Research has shown that energy costs can account for around 30% of the total infrastructure costs of a data centre. But what should data centre managers include to make most effective use of all data centre power and cooling infrastructure? We reviewed the EU Code of Conduct for Data Centres and developed the quick self-assessment to help you get started. Special thanks to Data Centre Alliance for inspiring the series.
We see four pillars to any assessment. They cover the span of power and cooling, and include design, technology, utilisation and monitoring.
Data Centre Planning, Utilisation & Monitoring
It is important to develop a holistic strategy and management approach to the data centre. This will enable the data centre operator to effectively deliver reliability, economic, utilisation and environmental benefits.
- Involvement of Organisational Groups Ineffective communication between the disciplines working in the data centre is a major driver of inefficiency as well as capacity and reliability issues.
- General Policies – These policies apply to all aspects of the data centre and its operation.
- Energy Use and Environmental Monitoring The development and implementation of an energy monitoring and reporting management strategy is core to operating an efficient data centre. Most data centres currently have little or no energy use or environmental measurement capability; many do not even have a separate utility meter or bill. The ability to measure energy use and factors impacting energy use is a prerequisite to identifying and justifying improvements. It should also be noted that measurement and reporting of a parameter may also include alarms and exceptions if that parameter passes outside of the acceptable or expected operating range.
Cooling Design and Management
Cooling of the Data Centre is frequently the largest energy loss in the facility and as such represents a significant opportunity to improve efficiency.
- Air Flow Management and Design – The objective of air flow management is to minimise bypass air, which returns to the CRAC units without performing cooling and the resultant recirculation and mixing of cool and hot air increasing equipment intake temperatures. To compensate, CRAC unit air supply temperatures are frequently reduced or air flow volumes increased, which has an energy penalty. Addressing these issues will deliver more uniform equipment inlet temperatures and allow set points to be increased (with the associated energy savings) without the risk of equipment overheating. Implementation of air management actions alone does not result in an energy saving – they are enablers which need to be tackled before set points can be raised.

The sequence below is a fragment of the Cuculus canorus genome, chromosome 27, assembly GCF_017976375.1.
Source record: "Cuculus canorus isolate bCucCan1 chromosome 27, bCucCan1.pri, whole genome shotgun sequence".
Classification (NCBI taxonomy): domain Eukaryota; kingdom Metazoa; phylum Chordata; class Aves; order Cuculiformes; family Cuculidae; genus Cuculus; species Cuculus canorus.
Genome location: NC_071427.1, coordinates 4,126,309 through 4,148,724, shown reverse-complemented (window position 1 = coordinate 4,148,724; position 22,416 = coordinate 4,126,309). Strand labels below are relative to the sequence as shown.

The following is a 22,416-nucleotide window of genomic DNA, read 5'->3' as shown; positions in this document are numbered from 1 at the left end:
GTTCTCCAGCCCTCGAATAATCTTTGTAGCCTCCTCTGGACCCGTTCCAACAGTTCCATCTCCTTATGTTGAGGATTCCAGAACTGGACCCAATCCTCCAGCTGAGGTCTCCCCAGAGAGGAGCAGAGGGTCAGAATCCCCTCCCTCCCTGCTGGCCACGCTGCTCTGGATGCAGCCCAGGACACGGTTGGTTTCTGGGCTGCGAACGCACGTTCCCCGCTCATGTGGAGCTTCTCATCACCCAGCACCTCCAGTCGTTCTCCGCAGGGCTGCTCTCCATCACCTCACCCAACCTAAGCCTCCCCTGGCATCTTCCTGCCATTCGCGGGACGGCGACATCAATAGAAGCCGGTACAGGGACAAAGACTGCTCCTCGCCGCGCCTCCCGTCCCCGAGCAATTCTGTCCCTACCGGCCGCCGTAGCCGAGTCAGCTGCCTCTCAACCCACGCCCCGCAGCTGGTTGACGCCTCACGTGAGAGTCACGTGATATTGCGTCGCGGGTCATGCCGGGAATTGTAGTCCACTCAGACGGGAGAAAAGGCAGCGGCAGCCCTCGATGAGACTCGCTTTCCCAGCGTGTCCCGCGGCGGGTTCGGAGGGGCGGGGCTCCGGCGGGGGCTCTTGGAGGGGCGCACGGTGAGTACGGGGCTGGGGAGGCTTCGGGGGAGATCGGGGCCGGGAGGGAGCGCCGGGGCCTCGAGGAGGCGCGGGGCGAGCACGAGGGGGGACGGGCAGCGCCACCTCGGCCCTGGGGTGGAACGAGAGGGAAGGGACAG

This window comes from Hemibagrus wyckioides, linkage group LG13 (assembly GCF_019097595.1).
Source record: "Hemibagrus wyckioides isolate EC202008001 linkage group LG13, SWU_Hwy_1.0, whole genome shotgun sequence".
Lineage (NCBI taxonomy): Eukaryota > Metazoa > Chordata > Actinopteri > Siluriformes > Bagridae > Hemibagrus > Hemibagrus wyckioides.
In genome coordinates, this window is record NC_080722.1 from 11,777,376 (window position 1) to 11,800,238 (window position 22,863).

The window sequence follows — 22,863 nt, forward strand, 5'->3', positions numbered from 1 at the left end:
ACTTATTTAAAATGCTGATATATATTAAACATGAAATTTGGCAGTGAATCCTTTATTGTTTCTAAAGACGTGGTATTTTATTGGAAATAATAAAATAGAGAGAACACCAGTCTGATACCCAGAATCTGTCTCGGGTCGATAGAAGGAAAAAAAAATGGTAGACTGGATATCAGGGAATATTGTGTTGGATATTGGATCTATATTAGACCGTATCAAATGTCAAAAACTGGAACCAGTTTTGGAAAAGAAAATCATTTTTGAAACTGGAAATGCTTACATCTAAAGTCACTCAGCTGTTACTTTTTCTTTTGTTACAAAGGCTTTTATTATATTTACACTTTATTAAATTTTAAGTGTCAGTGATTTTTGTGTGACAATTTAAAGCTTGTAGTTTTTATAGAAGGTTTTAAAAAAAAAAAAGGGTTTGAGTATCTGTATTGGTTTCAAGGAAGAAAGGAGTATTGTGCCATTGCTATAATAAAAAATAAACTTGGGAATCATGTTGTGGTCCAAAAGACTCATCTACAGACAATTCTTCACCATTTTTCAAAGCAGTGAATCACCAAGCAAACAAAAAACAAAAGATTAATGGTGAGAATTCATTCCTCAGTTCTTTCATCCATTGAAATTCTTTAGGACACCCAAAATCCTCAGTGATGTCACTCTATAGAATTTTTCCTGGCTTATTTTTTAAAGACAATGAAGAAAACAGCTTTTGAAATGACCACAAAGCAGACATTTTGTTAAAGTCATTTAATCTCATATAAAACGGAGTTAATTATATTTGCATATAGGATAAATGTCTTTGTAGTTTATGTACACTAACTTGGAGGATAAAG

- Cooling, Temperature & Humidity Management – The data centre is not a static system and the cooling systems should be tuned in response to changes in the facility thermal load. Facilities are often overcooled with air temperatures (and hence chilled water temperatures, where used) colder than necessary resulting in an energy penalty. Increasing the set range for humidity can substantially reduce humidifier loads.
The cooling plant typically represents the major part of the energy used in the cooling system. This is also the area with the greatest variation in technologies.
- Free and Economised CoolingFree or economised cooling designs use cool ambient conditions to meet part or all of the facilities cooling requirements hence compressor work for cooling is reduced or removed, which can result in significant energy reduction. Economised cooling can be retrofitted to some facilities. The opportunities for the utilisation of free cooling are increased in cooler climates and where increased temperature set points are used.
- High Efficiency Cooling The next preference cooling technology is the use of high efficiency cooling plant. Designs should operate efficiently at system level and employ efficient components. This demands an effective control strategy which optimises efficient operation, without compromising reliability.
- Computer Room Air Conditioners – The second major component of most cooling systems is the air conditioner units within the computer room. The computer room side of the chiller plant is frequently poorly designed and poorly optimised in older facilities.
Optimised Power Equipment Usage and Data Centre Layout
The other major part of the facility infrastructure is the power conditioning and delivery system. This normally includes uninterruptible power supplies, power distribution units and cabling but may also include backup generators and other equipment.
- Selection and Deployment of New Power Equipment – Power delivery equipment has a substantial impact upon the efficiency of the data centre and tends to stay in operation for many years once installed. Careful selection of the power equipment at design time can deliver substantial savings through the lifetime of the facility.
- Office and Storage Spaces – Energy is also used in the non data floor areas of the facility in office and storage spaces. There is discussion as to whether, to eliminate overlap this section should be removed and replaced with a pointer to BREEAM, LEED or EU standards for green buildings. These standards do not define the data centre part of the building.
- Building Physical Layout – The location and physical layout of the data centre building is important to achieving flexibility and efficiency. Technologies such as fresh air cooling require significant physical plant space and air duct space that may not be available in an existing building.